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Trump knew he’d lost election but needed to go through ‘stages of grief’, Liz Cheney says in new book

Former Speaker Kevin McCarthy believed that Donald Trump had accepted his defeat in the 2020 election and was going through the “five stages of grief” in the days immediately following the contest, according to a new book by Liz Cheney.

The former House Republican conference chair is out with a new book, publishing on 5 December, revealing new insights from her time in the GOP caucus in the days leading up to and following the January 6 attack on Congress. In Oath and Honor, Ms Cheney writes that Mr McCarthy summed up then-president Trump’s mood to her after a meeting at Mar-a-Lago between the two men.

“He knows it’s over,” said the former speaker, according to excerpts published on Wednesday by CNN. “He needs to go through all the stages of grief.”

Despite that remark, Ms Cheney continues, Mr McCarthy went on national television and lied to the American people about the 2020 election results.

“McCarthy knew that what he was saying was not true,” she explained.

In the same passages, she describes Mr McCarthy telling her after January 6 that the former president had fallen into a depression with his departure from the White House.

“Trump’s not eating, so they asked me to come see him,” he supposedly told Ms Cheney, according to the excerpts published by CNN.

“What? You went to Mar-a-Lago because Trump’s not eating?” Ms Cheney wrote that she responded.

“Yeah, he’s really depressed,” the former speaker then told her.

Mr McCarthy has largely avoided commenting on his conversations with the former president, and would go on to lie about his own past statements on the matter in late 2021 when he told reporters that no one was “questioning the legitimacy” of the 2020 election results. Donald Trump still continues to do so; Mr McCarthy had declared them invalid a year earlier.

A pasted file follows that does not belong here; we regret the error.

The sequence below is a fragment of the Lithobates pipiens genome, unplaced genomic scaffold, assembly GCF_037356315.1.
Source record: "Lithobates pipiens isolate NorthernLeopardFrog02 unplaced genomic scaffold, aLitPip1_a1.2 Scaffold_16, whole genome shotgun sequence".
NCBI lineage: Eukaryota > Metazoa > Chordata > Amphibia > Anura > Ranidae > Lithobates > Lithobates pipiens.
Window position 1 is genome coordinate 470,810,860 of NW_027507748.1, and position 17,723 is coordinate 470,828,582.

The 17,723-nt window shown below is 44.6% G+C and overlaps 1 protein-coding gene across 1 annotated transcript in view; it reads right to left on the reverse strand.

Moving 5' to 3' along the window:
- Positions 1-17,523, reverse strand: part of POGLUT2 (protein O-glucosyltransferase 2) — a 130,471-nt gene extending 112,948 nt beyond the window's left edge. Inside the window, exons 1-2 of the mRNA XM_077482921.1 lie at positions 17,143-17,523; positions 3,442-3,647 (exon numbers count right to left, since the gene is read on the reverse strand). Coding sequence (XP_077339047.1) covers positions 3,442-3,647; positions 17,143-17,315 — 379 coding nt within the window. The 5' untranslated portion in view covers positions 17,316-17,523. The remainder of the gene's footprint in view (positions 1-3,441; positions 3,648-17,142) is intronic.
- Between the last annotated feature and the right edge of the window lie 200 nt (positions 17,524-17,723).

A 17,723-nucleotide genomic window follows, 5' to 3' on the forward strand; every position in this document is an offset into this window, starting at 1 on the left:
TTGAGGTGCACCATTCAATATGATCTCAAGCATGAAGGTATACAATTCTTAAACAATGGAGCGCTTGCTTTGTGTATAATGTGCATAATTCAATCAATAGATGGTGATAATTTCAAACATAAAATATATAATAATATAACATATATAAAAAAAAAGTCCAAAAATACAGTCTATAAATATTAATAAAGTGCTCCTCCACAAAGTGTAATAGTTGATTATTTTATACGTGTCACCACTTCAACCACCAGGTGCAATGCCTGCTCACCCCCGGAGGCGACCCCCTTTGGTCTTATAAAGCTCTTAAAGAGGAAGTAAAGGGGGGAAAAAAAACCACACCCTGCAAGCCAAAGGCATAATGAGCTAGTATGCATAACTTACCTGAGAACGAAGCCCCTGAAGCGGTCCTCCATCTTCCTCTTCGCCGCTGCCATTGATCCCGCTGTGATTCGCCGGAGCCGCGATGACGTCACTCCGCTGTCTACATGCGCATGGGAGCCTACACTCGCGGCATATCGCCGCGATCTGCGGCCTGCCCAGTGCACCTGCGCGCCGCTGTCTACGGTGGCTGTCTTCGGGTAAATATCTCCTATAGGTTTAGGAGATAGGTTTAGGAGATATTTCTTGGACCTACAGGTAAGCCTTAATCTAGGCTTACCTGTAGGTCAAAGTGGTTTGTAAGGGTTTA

The reported remarks of Mr McCarthy and her colleague’s thoughts on the matter are hardly surprising. Ms Cheney’s refusal to go along with the so-called “Big Lie” about the 2020 election ended up costing her a GOP leadership position and eventually her seat in Congress. Mr McCarthy, meanwhile, placated the far right wing of his party (and the former president, crucially) until he could no longer do so; he, too, is now out of leadership in the Republican House conference and is facing speculation about whether he will even run again in 2024.

As for Mr Trump, the former president remains atop polling of the 2024 Republican field even as his rivals continue to argue that his fixation on the 2020 election will alienate independent voters in a general election. Just one of his prominent rivals, ex-New Jersey Governor Chris Christie, has explicitly called out the former president’s countless lies and conspiracies about the election and called his actions likely criminal.

Ms Cheney herself has not ruled out a future bid for higher office, though polling of Republican voters nationally indicates that she would have a tough time in any GOP primary given her resistance to the former president and his faction of the party.